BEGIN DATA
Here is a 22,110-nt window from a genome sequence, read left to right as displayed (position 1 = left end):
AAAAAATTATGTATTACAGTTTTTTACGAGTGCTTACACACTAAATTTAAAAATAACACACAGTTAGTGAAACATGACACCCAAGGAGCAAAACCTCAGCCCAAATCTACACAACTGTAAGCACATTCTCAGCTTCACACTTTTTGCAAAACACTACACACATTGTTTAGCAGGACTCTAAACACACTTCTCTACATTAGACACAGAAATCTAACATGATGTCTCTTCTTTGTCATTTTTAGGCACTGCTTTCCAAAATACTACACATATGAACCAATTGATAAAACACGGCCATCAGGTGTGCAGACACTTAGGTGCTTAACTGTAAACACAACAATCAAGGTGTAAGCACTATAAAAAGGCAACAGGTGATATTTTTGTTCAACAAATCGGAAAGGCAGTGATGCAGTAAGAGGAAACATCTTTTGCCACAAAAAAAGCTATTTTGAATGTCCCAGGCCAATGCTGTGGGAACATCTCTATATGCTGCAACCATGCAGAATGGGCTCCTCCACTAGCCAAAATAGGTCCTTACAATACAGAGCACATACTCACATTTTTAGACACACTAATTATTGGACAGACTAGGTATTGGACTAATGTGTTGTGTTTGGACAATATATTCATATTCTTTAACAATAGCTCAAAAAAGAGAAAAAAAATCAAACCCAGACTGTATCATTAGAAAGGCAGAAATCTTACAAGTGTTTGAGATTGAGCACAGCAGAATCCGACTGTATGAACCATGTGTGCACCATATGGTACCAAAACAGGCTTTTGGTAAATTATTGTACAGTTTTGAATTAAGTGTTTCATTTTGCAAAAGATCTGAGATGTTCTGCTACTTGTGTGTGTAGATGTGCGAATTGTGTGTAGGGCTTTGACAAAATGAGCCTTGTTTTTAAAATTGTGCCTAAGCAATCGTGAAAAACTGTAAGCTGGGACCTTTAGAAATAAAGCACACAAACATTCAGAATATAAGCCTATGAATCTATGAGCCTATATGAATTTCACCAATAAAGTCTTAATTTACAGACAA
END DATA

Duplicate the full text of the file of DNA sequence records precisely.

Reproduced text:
Here is a 22,110-nt window from a genome sequence, read left to right as displayed (position 1 = left end):
AAAAAATTATGTATTACAGTTTTTTACGAGTGCTTACACACTAAATTTAAAAATAACACACAGTTAGTGAAACATGACACCCAAGGAGCAAAACCTCAGCCCAAATCTACACAACTGTAAGCACATTCTCAGCTTCACACTTTTTGCAAAACACTACACACATTGTTTAGCAGGACTCTAAACACACTTCTCTACATTAGACACAGAAATCTAACATGATGTCTCTTCTTTGTCATTTTTAGGCACTGCTTTCCAAAATACTACACATATGAACCAATTGATAAAACACGGCCATCAGGTGTGCAGACACTTAGGTGCTTAACTGTAAACACAACAATCAAGGTGTAAGCACTATAAAAAGGCAACAGGTGATATTTTTGTTCAACAAATCGGAAAGGCAGTGATGCAGTAAGAGGAAACATCTTTTGCCACAAAAAAAGCTATTTTGAATGTCCCAGGCCAATGCTGTGGGAACATCTCTATATGCTGCAACCATGCAGAATGGGCTCCTCCACTAGCCAAAATAGGTCCTTACAATACAGAGCACATACTCACATTTTTAGACACACTAATTATTGGACAGACTAGGTATTGGACTAATGTGTTGTGTTTGGACAATATATTCATATTCTTTAACAATAGCTCAAAAAAGAGAAAAAAAATCAAACCCAGACTGTATCATTAGAAAGGCAGAAATCTTACAAGTGTTTGAGATTGAGCACAGCAGAATCCGACTGTATGAACCATGTGTGCACCATATGGTACCAAAACAGGCTTTTGGTAAATTATTGTACAGTTTTGAATTAAGTGTTTCATTTTGCAAAAGATCTGAGATGTTCTGCTACTTGTGTGTGTAGATGTGCGAATTGTGTGTAGGGCTTTGACAAAATGAGCCTTGTTTTTAAAATTGTGCCTAAGCAATCGTGAAAAACTGTAAGCTGGGACCTTTAGAAATAAAGCACACAAACATTCAGAATATAAGCCTATGAATCTATGAGCCTATATGAATTTCACCAATAAAGTCTTAATTTACAGACAA